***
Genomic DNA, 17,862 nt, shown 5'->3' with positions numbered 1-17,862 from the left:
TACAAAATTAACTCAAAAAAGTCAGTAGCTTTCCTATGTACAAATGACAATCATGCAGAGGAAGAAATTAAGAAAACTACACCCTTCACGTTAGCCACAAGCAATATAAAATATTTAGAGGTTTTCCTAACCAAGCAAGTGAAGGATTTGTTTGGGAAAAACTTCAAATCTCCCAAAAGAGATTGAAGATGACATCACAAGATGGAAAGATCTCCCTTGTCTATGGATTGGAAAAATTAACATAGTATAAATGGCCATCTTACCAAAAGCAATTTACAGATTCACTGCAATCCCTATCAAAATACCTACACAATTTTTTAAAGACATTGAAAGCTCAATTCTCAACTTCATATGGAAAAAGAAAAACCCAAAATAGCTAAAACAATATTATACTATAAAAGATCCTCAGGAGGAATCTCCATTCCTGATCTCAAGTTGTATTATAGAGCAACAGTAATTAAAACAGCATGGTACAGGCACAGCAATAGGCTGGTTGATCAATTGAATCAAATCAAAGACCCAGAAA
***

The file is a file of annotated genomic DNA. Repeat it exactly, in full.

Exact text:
Genomic DNA, 17,862 nt, shown 5'->3' with positions numbered 1-17,862 from the left:
TACAAAATTAACTCAAAAAAGTCAGTAGCTTTCCTATGTACAAATGACAATCATGCAGAGGAAGAAATTAAGAAAACTACACCCTTCACGTTAGCCACAAGCAATATAAAATATTTAGAGGTTTTCCTAACCAAGCAAGTGAAGGATTTGTTTGGGAAAAACTTCAAATCTCCCAAAAGAGATTGAAGATGACATCACAAGATGGAAAGATCTCCCTTGTCTATGGATTGGAAAAATTAACATAGTATAAATGGCCATCTTACCAAAAGCAATTTACAGATTCACTGCAATCCCTATCAAAATACCTACACAATTTTTTAAAGACATTGAAAGCTCAATTCTCAACTTCATATGGAAAAAGAAAAACCCAAAATAGCTAAAACAATATTATACTATAAAAGATCCTCAGGAGGAATCTCCATTCCTGATCTCAAGTTGTATTATAGAGCAACAGTAATTAAAACAGCATGGTACAGGCACAGCAATAGGCTGGTTGATCAATTGAATCAAATCAAAGACCCAGAAA